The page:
These concepts found their way into practical applications in manufacturing as soon as 1784, with Oliver Evans’s continuous flour mill that integrated five water-powered machines through bucket elevators, conveyors and chutes (See Figure 3). The same kind of thinking later led to James Bonsack’s cigarette making machine in 1881, and to the kind of automatic systems that have dominated high-volume processing and bottling or cartonning plants for 100 years, and to the transfer lines that have been used in automotive machining since World War II.

Figure 3. Oliver Evans’ continuous flour mill (1784)

Fixed-sequence automation works, but only in dedicated lines for products with takt times under 1 second, where the investment is justifiable and flexibility unnecessary. Rube Goldberg machines parody this type of automation.

Figure 3. Winner of the 2008 Penn State Rube Goldberg machine contest

Automation with flexibility is of course a different goal, and one that has been pursued almost as long, through programmable machines. The earliest example used in production is the Jacquard loom from 1801, shown in Figure 4. It is also considered a precursor to the computer, but it was not possible to make a wide variety of machines programmable until the actual computer was not only invented but made sufficiently small, cheap and easy to use, which didn’t occur until decades after Vonnegut and Diebold were writing.

Figure 4. Jacquard loom from museum in Manchester, UK

By the mid 1980’s, the needed technology existed, but the vision of automation remained unfulfilled. In fact, more technology was available than the human beings on the shop floor, in engineering, and in management knew what to do with. As discussed in the post on Opinels and Swiss knives, the computer as a game changer. In manufacturing, this was not widely recognized when it became true, and it still is not today.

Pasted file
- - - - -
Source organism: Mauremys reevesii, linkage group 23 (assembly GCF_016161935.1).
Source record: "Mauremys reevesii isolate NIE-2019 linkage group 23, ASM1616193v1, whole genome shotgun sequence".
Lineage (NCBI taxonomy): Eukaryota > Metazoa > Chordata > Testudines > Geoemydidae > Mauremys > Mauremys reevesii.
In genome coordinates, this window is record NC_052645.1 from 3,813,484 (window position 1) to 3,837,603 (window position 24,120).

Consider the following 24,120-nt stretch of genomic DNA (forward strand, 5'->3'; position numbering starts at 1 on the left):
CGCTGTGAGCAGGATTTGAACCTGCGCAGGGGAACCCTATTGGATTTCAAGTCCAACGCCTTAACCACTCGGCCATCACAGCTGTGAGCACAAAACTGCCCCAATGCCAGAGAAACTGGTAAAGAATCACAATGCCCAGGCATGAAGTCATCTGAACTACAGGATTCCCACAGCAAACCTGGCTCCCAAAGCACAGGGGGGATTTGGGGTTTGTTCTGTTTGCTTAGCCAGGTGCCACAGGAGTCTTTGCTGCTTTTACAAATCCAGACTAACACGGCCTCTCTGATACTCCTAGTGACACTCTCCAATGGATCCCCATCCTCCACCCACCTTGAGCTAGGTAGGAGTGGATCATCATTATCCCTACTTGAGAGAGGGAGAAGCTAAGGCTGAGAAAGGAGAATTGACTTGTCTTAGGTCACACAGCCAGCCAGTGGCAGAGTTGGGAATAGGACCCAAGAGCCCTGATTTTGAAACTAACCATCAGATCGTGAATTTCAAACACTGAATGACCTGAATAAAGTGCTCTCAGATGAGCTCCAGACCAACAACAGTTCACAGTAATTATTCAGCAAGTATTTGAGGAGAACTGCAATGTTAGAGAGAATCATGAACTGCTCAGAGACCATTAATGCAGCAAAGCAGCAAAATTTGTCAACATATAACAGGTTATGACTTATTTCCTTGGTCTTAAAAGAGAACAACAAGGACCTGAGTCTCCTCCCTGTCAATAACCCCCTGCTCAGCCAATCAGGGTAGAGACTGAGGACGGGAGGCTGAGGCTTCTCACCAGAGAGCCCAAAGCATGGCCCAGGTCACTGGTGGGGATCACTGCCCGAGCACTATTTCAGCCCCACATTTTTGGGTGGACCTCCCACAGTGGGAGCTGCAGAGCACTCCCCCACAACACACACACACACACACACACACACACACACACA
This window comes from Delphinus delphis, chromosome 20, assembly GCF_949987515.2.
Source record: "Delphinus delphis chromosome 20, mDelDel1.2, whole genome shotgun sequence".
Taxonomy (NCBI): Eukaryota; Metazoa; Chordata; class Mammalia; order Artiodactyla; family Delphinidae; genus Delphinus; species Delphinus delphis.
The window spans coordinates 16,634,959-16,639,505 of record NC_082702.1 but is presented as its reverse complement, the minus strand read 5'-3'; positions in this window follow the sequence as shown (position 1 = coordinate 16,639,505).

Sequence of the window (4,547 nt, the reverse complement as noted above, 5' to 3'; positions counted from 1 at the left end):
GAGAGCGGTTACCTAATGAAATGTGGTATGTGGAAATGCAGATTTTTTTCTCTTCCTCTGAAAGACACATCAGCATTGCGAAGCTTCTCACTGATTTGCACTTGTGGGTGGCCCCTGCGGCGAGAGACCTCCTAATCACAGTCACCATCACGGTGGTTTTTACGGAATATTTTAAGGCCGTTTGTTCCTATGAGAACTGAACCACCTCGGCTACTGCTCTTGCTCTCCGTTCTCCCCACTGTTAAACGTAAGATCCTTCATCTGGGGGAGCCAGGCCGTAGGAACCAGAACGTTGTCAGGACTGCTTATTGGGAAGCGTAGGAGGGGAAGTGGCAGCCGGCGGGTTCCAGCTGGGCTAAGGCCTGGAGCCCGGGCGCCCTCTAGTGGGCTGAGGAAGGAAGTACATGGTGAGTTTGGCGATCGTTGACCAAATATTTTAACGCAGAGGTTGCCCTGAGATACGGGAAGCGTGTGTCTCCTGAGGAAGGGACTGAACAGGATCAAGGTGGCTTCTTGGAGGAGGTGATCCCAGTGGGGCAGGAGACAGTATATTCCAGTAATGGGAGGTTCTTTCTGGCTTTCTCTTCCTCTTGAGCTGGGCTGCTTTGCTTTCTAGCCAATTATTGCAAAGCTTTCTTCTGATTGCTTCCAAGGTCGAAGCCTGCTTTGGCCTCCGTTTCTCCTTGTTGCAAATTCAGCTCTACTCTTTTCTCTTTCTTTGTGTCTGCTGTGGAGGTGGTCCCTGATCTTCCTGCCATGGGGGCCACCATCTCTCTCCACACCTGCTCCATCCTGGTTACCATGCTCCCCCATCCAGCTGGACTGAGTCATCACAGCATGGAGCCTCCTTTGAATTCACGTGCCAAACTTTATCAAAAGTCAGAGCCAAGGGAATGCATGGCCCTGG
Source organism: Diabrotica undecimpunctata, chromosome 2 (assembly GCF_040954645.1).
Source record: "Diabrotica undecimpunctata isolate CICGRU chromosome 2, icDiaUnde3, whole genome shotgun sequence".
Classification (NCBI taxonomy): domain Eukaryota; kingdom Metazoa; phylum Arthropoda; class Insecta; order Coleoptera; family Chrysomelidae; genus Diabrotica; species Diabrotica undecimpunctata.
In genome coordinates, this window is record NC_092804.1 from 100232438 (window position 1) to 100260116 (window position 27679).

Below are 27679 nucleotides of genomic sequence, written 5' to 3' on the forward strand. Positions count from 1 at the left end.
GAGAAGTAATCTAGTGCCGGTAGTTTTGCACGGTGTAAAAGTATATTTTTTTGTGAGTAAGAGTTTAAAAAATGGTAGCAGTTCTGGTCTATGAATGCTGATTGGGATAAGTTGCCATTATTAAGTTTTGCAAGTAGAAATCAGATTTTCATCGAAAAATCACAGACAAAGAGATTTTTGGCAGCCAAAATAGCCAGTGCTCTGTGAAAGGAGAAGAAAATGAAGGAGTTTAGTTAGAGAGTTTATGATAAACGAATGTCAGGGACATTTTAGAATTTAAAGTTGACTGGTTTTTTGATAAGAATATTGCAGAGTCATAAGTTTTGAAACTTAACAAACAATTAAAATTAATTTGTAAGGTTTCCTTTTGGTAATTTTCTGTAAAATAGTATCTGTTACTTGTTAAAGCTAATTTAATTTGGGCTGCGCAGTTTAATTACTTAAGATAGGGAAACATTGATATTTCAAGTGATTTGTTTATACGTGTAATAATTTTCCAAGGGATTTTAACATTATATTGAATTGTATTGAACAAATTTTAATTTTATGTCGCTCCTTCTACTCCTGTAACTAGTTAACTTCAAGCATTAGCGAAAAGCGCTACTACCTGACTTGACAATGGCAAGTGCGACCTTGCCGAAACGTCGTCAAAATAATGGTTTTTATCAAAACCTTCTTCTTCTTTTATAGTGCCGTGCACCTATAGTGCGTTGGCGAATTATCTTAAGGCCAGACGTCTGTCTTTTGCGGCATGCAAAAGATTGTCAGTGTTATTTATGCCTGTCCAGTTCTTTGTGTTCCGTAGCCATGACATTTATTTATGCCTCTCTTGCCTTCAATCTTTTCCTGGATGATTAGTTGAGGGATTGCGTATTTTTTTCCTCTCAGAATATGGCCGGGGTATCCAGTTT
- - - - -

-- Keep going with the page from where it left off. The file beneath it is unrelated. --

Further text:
Writing in 1952, John Diebold saw nothing wrong with the way manufacturing was done in the best US plants, nor did he have any reason to, as the entire world was looking at the US as a model for management in general and manufacturing in particular. In the 1980’s, however, when GM invested $40B in factory automation, it was automating processes that were no longer competitive and, by automating them, making them more difficult to improve.

Whether the automation pioneers’ vision will ever come true is in question. So far, every time one obstacle has been overcome, another one has taken its place. Once feedback control issues were resolved came the challenge of machine programming. Next is the need to have a manufacturing concept that is worth automating, as opposed to an obsolete approach to flow and unit processes. And finally, the human interface issues discussed must be addressed.

21st century manufacturers do not make automation their overall strategy. Instead, automation is a tool. In a particular cell, for example, one operator is used only 20% of the time, and a targeted automation retrofit to one of the machines in the cell may be the key to eliminating this 20% and pulling the operator out of the cell.